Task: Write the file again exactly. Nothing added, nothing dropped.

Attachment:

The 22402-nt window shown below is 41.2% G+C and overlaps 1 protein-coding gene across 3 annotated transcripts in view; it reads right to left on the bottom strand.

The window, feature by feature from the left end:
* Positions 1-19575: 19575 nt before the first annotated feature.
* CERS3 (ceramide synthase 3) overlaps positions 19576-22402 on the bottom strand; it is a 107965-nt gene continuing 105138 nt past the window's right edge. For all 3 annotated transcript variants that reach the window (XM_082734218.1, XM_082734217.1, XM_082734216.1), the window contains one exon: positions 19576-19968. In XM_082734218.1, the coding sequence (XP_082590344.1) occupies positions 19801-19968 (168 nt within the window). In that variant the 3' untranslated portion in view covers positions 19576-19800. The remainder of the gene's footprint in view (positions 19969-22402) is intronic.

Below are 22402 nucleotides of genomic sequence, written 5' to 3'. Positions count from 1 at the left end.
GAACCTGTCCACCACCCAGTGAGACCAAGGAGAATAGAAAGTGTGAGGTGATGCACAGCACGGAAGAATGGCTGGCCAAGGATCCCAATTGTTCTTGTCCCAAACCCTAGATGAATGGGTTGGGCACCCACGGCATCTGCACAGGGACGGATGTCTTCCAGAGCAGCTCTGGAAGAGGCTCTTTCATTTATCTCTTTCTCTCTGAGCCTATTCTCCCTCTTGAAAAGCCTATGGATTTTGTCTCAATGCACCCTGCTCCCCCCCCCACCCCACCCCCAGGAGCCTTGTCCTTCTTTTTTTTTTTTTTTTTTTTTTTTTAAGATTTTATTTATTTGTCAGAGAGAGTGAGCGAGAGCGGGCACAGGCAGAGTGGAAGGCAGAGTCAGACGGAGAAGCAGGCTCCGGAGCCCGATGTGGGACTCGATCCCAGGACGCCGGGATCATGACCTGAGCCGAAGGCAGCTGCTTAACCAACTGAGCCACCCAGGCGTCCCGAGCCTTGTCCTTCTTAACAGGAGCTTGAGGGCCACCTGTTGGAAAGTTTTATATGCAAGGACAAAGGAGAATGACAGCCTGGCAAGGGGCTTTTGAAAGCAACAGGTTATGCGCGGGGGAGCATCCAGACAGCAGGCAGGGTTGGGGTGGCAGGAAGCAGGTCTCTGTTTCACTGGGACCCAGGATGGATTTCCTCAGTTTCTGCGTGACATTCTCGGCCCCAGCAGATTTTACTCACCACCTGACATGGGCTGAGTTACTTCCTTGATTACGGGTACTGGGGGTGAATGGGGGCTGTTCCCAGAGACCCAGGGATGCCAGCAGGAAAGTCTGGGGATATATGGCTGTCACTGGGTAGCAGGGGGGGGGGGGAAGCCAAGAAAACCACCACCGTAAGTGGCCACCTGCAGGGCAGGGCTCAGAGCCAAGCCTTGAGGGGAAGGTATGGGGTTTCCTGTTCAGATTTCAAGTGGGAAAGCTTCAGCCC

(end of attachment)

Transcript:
The 22402-nt window shown below is 41.2% G+C and overlaps 1 protein-coding gene across 3 annotated transcripts in view; it reads right to left on the bottom strand.

The window, feature by feature from the left end:
* Positions 1-19575: 19575 nt before the first annotated feature.
* CERS3 (ceramide synthase 3) overlaps positions 19576-22402 on the bottom strand; it is a 107965-nt gene continuing 105138 nt past the window's right edge. For all 3 annotated transcript variants that reach the window (XM_082734218.1, XM_082734217.1, XM_082734216.1), the window contains one exon: positions 19576-19968. In XM_082734218.1, the coding sequence (XP_082590344.1) occupies positions 19801-19968 (168 nt within the window). In that variant the 3' untranslated portion in view covers positions 19576-19800. The remainder of the gene's footprint in view (positions 19969-22402) is intronic.

Below are 22402 nucleotides of genomic sequence, written 5' to 3'. Positions count from 1 at the left end.
GAACCTGTCCACCACCCAGTGAGACCAAGGAGAATAGAAAGTGTGAGGTGATGCACAGCACGGAAGAATGGCTGGCCAAGGATCCCAATTGTTCTTGTCCCAAACCCTAGATGAATGGGTTGGGCACCCACGGCATCTGCACAGGGACGGATGTCTTCCAGAGCAGCTCTGGAAGAGGCTCTTTCATTTATCTCTTTCTCTCTGAGCCTATTCTCCCTCTTGAAAAGCCTATGGATTTTGTCTCAATGCACCCTGCTCCCCCCCCCACCCCACCCCCAGGAGCCTTGTCCTTCTTTTTTTTTTTTTTTTTTTTTTTTTAAGATTTTATTTATTTGTCAGAGAGAGTGAGCGAGAGCGGGCACAGGCAGAGTGGAAGGCAGAGTCAGACGGAGAAGCAGGCTCCGGAGCCCGATGTGGGACTCGATCCCAGGACGCCGGGATCATGACCTGAGCCGAAGGCAGCTGCTTAACCAACTGAGCCACCCAGGCGTCCCGAGCCTTGTCCTTCTTAACAGGAGCTTGAGGGCCACCTGTTGGAAAGTTTTATATGCAAGGACAAAGGAGAATGACAGCCTGGCAAGGGGCTTTTGAAAGCAACAGGTTATGCGCGGGGGAGCATCCAGACAGCAGGCAGGGTTGGGGTGGCAGGAAGCAGGTCTCTGTTTCACTGGGACCCAGGATGGATTTCCTCAGTTTCTGCGTGACATTCTCGGCCCCAGCAGATTTTACTCACCACCTGACATGGGCTGAGTTACTTCCTTGATTACGGGTACTGGGGGTGAATGGGGGCTGTTCCCAGAGACCCAGGGATGCCAGCAGGAAAGTCTGGGGATATATGGCTGTCACTGGGTAGCAGGGGGGGGGGGGAAGCCAAGAAAACCACCACCGTAAGTGGCCACCTGCAGGGCAGGGCTCAGAGCCAAGCCTTGAGGGGAAGGTATGGGGTTTCCTGTTCAGATTTCAAGTGGGAAAGCTTCAGCCC